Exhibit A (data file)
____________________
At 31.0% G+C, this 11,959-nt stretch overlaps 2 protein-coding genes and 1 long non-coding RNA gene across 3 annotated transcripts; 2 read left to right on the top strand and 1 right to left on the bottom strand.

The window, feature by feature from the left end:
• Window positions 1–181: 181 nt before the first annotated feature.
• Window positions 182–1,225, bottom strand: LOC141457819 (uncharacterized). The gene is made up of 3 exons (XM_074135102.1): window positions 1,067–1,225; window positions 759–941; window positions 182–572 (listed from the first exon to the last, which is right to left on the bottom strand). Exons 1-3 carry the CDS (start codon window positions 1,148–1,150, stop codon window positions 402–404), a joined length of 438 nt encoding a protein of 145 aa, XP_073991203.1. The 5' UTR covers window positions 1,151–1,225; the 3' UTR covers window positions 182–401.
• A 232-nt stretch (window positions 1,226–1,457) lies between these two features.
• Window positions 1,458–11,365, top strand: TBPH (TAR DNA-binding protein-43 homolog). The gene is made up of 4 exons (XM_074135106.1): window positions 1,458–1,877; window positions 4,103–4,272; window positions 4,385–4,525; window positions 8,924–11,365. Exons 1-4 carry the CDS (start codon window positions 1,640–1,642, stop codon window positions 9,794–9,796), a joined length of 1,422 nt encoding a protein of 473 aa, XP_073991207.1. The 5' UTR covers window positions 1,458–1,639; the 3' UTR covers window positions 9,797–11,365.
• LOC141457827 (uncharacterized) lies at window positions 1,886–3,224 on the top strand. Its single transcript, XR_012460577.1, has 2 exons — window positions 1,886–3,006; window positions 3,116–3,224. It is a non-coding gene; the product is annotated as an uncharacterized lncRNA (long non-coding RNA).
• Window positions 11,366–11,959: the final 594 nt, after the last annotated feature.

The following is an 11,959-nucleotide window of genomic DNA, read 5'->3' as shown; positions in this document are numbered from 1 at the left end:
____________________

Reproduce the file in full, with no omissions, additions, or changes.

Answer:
At 31.0% G+C, this 11,959-nt stretch overlaps 2 protein-coding genes and 1 long non-coding RNA gene across 3 annotated transcripts; 2 read left to right on the top strand and 1 right to left on the bottom strand.

The window, feature by feature from the left end:
• Window positions 1–181: 181 nt before the first annotated feature.
• Window positions 182–1,225, bottom strand: LOC141457819 (uncharacterized). The gene is made up of 3 exons (XM_074135102.1): window positions 1,067–1,225; window positions 759–941; window positions 182–572 (listed from the first exon to the last, which is right to left on the bottom strand). Exons 1-3 carry the CDS (start codon window positions 1,148–1,150, stop codon window positions 402–404), a joined length of 438 nt encoding a protein of 145 aa, XP_073991203.1. The 5' UTR covers window positions 1,151–1,225; the 3' UTR covers window positions 182–401.
• A 232-nt stretch (window positions 1,226–1,457) lies between these two features.
• Window positions 1,458–11,365, top strand: TBPH (TAR DNA-binding protein-43 homolog). The gene is made up of 4 exons (XM_074135106.1): window positions 1,458–1,877; window positions 4,103–4,272; window positions 4,385–4,525; window positions 8,924–11,365. Exons 1-4 carry the CDS (start codon window positions 1,640–1,642, stop codon window positions 9,794–9,796), a joined length of 1,422 nt encoding a protein of 473 aa, XP_073991207.1. The 5' UTR covers window positions 1,458–1,639; the 3' UTR covers window positions 9,797–11,365.
• LOC141457827 (uncharacterized) lies at window positions 1,886–3,224 on the top strand. Its single transcript, XR_012460577.1, has 2 exons — window positions 1,886–3,006; window positions 3,116–3,224. It is a non-coding gene; the product is annotated as an uncharacterized lncRNA (long non-coding RNA).
• Window positions 11,366–11,959: the final 594 nt, after the last annotated feature.

The following is an 11,959-nucleotide window of genomic DNA, read 5'->3' as shown; positions in this document are numbered from 1 at the left end: